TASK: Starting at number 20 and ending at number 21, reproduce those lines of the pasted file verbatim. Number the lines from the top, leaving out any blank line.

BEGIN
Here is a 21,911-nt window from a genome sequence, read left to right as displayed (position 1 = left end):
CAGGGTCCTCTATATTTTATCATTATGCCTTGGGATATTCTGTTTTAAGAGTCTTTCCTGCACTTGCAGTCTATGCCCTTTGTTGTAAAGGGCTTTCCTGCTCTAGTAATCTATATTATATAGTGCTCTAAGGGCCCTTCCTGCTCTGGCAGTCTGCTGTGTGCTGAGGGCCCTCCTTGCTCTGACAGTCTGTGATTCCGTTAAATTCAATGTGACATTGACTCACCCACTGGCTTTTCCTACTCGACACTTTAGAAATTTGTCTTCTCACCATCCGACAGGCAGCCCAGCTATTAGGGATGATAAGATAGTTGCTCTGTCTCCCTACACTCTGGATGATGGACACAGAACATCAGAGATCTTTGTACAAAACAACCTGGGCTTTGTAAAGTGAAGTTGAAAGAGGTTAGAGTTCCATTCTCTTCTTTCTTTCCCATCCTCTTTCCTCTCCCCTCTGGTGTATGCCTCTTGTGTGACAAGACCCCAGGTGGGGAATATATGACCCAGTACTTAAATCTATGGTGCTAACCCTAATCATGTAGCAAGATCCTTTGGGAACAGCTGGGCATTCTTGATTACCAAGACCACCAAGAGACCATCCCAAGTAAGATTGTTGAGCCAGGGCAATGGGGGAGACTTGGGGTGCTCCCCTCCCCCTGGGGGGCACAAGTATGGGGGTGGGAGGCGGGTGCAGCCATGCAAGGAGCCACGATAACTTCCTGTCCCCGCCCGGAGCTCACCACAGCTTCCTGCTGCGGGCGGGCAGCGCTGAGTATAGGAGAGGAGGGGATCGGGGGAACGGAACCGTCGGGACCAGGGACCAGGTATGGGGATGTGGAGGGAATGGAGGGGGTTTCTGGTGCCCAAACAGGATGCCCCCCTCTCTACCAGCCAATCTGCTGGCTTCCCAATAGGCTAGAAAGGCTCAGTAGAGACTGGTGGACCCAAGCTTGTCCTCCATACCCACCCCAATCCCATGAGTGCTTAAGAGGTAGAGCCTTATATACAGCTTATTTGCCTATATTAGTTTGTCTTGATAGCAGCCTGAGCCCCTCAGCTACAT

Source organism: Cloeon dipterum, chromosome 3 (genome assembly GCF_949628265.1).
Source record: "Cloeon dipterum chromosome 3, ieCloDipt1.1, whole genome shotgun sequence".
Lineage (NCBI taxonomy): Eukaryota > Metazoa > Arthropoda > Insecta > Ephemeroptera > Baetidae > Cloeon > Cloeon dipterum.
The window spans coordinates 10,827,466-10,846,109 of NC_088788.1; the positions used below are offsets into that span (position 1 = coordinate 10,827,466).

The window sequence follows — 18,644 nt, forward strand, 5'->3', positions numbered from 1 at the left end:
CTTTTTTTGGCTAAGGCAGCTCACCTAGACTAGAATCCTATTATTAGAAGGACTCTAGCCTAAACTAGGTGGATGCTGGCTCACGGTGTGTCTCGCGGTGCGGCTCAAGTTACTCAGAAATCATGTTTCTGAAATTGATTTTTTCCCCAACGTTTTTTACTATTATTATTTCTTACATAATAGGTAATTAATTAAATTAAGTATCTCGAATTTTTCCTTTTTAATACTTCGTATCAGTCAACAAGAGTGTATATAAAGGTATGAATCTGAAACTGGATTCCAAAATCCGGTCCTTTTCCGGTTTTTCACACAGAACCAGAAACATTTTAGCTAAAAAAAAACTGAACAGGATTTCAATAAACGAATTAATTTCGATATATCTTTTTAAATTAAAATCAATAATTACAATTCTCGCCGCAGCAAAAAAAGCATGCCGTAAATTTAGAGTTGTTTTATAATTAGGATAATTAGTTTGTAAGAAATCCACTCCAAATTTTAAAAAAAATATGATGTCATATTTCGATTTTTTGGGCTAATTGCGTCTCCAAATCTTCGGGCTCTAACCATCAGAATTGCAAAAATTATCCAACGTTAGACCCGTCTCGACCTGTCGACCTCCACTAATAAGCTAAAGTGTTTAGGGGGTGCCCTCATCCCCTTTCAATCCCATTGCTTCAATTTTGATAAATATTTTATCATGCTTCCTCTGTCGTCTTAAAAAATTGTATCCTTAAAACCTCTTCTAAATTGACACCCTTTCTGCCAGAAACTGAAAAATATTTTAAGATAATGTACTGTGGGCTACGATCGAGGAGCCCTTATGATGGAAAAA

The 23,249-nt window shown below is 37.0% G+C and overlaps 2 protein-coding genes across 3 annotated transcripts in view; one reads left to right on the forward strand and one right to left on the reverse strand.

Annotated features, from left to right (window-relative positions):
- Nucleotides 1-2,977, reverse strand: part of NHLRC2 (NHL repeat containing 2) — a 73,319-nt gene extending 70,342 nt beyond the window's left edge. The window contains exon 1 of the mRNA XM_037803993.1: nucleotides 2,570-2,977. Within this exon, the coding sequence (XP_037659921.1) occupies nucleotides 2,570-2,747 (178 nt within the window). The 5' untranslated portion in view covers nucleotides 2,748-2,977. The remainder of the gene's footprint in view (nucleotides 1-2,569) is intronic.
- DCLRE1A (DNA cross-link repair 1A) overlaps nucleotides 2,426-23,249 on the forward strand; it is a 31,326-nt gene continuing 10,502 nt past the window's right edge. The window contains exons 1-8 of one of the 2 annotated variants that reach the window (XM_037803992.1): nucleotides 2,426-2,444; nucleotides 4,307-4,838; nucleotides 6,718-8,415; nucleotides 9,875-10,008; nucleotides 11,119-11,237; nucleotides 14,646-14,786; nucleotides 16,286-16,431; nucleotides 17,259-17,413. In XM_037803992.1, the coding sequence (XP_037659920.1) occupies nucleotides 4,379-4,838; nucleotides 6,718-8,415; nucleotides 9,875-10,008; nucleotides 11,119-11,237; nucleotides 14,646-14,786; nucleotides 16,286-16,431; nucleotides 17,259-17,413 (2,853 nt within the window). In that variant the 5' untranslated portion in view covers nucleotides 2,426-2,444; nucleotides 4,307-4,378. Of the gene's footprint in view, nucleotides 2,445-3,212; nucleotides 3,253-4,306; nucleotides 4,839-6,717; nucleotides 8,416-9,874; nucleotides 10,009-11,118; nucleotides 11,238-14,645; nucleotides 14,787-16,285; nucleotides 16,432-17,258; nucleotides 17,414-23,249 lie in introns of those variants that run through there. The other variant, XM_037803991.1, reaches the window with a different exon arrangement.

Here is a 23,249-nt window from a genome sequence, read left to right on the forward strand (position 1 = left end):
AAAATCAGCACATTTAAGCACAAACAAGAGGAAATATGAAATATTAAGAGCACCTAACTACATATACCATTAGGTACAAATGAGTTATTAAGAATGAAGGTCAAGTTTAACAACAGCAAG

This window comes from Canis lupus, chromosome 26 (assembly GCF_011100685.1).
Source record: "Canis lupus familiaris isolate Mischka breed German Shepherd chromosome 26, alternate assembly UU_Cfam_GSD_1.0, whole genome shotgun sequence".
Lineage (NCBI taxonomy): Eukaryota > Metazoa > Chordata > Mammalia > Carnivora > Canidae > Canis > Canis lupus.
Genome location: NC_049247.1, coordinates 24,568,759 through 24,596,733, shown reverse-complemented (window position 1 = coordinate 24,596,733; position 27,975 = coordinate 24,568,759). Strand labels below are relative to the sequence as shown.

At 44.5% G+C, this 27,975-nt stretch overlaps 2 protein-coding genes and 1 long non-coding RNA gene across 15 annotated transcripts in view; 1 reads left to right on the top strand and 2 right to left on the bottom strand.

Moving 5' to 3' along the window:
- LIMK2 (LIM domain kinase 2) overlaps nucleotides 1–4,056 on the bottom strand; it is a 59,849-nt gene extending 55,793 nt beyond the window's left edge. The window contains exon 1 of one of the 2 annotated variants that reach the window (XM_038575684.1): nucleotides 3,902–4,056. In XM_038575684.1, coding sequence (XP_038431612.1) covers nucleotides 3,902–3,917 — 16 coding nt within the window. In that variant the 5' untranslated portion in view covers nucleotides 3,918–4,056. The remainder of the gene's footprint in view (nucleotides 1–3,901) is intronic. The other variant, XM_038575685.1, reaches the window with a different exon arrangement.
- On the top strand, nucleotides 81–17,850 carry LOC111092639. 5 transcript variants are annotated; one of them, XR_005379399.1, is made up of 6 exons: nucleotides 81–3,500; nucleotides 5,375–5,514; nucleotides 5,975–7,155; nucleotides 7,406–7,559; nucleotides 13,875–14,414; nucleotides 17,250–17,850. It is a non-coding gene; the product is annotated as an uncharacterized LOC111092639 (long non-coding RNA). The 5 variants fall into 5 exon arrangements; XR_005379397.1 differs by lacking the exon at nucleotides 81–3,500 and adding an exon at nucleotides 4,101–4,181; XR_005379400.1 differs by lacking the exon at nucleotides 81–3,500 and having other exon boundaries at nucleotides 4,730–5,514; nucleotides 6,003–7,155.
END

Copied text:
Moving 5' to 3' along the window:
- LIMK2 (LIM domain kinase 2) overlaps nucleotides 1–4,056 on the bottom strand; it is a 59,849-nt gene extending 55,793 nt beyond the window's left edge. The window contains exon 1 of one of the 2 annotated variants that reach the window (XM_038575684.1): nucleotides 3,902–4,056. In XM_038575684.1, coding sequence (XP_038431612.1) covers nucleotides 3,902–3,917 — 16 coding nt within the window. In that variant the 5' untranslated portion in view covers nucleotides 3,918–4,056. The remainder of the gene's footprint in view (nucleotides 1–3,901) is intronic. The other variant, XM_038575685.1, reaches the window with a different exon arrangement.